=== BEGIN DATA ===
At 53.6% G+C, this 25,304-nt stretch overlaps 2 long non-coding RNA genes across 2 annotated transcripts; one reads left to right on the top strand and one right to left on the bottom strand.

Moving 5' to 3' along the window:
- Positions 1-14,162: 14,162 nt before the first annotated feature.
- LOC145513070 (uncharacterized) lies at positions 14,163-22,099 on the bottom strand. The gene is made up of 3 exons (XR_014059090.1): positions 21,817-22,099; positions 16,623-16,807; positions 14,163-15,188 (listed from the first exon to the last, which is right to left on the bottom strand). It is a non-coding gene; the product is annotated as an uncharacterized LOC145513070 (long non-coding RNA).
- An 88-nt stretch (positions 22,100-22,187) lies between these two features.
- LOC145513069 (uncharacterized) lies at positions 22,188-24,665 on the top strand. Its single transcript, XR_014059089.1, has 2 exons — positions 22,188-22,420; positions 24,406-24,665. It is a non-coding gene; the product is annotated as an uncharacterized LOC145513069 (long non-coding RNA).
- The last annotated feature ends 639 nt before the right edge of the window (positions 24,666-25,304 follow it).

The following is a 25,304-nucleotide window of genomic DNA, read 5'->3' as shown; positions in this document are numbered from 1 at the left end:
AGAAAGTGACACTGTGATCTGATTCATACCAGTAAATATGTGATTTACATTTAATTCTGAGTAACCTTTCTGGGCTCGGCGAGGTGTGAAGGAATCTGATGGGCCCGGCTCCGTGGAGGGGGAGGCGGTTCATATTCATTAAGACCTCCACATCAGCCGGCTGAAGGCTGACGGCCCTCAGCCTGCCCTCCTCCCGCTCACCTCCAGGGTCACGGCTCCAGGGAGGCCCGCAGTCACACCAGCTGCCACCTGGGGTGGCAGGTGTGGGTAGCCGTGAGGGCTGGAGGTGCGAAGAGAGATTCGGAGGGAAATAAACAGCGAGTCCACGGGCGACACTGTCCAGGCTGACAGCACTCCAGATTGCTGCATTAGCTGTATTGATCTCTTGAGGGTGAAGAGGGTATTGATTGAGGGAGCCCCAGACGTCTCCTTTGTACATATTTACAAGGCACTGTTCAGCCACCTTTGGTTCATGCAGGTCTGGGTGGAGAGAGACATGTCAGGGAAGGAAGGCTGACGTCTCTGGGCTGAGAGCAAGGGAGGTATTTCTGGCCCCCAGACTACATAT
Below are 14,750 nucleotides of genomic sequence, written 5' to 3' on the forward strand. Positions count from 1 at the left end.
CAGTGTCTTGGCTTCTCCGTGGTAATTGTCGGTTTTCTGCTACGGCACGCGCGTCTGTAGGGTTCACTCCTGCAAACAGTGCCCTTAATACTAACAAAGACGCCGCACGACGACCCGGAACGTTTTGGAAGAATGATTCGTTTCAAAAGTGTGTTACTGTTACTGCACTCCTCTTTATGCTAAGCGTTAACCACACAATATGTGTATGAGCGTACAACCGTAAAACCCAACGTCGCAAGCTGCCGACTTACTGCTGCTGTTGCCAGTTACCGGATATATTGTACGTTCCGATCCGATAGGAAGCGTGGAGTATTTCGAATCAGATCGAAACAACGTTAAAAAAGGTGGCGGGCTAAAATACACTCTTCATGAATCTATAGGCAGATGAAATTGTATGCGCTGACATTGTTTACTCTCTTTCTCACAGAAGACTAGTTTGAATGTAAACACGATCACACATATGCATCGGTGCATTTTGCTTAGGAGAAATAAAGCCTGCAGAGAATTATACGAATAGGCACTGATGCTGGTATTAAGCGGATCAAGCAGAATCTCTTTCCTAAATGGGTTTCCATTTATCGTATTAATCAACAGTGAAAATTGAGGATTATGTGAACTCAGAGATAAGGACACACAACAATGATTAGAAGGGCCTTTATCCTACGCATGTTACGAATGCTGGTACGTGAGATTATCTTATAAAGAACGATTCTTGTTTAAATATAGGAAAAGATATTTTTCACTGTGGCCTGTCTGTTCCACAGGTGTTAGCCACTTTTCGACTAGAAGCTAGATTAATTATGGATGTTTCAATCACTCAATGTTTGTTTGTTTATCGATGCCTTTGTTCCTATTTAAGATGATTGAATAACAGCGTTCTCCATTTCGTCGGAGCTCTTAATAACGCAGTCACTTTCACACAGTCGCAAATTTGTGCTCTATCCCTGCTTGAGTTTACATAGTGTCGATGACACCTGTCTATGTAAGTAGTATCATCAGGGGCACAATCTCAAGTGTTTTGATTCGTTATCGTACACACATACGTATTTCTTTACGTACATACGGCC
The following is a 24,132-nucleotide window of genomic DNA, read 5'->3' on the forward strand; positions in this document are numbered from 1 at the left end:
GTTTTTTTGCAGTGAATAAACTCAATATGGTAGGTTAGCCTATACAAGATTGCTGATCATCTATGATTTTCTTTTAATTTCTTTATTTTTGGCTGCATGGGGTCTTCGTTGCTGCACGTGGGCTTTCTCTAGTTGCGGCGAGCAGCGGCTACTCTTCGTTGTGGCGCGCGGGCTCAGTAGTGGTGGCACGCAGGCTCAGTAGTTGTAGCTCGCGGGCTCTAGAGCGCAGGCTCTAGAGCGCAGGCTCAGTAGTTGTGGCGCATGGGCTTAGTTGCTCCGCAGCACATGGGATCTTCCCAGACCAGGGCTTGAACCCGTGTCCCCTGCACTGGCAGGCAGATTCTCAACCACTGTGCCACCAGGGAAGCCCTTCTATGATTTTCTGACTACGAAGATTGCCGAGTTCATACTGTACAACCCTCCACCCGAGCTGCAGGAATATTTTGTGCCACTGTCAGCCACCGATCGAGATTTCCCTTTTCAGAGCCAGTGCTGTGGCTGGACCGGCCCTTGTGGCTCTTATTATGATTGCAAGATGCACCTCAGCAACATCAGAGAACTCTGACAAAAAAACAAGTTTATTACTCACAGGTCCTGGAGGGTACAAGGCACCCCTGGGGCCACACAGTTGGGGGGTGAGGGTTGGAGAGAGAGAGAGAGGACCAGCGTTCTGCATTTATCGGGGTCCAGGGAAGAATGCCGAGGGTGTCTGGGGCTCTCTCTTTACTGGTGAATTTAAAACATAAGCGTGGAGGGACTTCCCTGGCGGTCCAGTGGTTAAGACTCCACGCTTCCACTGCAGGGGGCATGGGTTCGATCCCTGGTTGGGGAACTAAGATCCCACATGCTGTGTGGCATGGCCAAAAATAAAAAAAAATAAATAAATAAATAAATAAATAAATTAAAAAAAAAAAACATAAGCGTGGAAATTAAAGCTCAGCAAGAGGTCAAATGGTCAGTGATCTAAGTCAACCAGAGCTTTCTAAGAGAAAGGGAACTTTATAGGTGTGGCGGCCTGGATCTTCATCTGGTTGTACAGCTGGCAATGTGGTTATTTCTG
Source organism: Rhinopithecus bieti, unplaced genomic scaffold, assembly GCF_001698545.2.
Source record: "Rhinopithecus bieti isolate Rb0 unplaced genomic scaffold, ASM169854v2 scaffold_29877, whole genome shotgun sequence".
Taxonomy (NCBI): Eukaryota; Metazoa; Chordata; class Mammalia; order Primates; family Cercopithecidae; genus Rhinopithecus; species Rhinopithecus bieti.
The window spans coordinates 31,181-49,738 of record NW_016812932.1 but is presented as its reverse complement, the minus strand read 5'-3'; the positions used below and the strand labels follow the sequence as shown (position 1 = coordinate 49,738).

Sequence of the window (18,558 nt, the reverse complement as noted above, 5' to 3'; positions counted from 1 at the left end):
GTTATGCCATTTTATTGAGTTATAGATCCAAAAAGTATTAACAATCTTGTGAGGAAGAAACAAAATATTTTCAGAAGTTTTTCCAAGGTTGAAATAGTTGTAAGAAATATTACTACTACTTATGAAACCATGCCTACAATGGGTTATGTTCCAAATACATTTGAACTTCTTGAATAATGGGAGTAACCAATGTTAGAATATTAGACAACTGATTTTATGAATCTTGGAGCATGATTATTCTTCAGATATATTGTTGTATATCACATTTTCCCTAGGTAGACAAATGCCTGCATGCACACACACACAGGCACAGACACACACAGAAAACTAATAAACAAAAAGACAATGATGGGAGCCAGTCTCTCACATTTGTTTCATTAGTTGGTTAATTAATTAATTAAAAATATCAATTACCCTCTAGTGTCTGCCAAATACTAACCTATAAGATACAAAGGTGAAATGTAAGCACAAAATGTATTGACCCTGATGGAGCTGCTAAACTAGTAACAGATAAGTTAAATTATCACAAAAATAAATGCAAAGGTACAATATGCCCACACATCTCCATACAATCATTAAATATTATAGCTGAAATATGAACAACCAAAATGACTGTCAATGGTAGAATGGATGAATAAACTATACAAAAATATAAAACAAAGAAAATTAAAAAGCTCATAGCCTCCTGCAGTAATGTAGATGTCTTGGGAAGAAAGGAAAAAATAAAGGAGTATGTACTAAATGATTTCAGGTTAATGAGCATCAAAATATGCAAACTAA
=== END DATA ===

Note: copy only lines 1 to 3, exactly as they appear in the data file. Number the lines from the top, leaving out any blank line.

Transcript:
At 53.6% G+C, this 25,304-nt stretch overlaps 2 long non-coding RNA genes across 2 annotated transcripts; one reads left to right on the top strand and one right to left on the bottom strand.

Moving 5' to 3' along the window:
- Positions 1-14,162: 14,162 nt before the first annotated feature.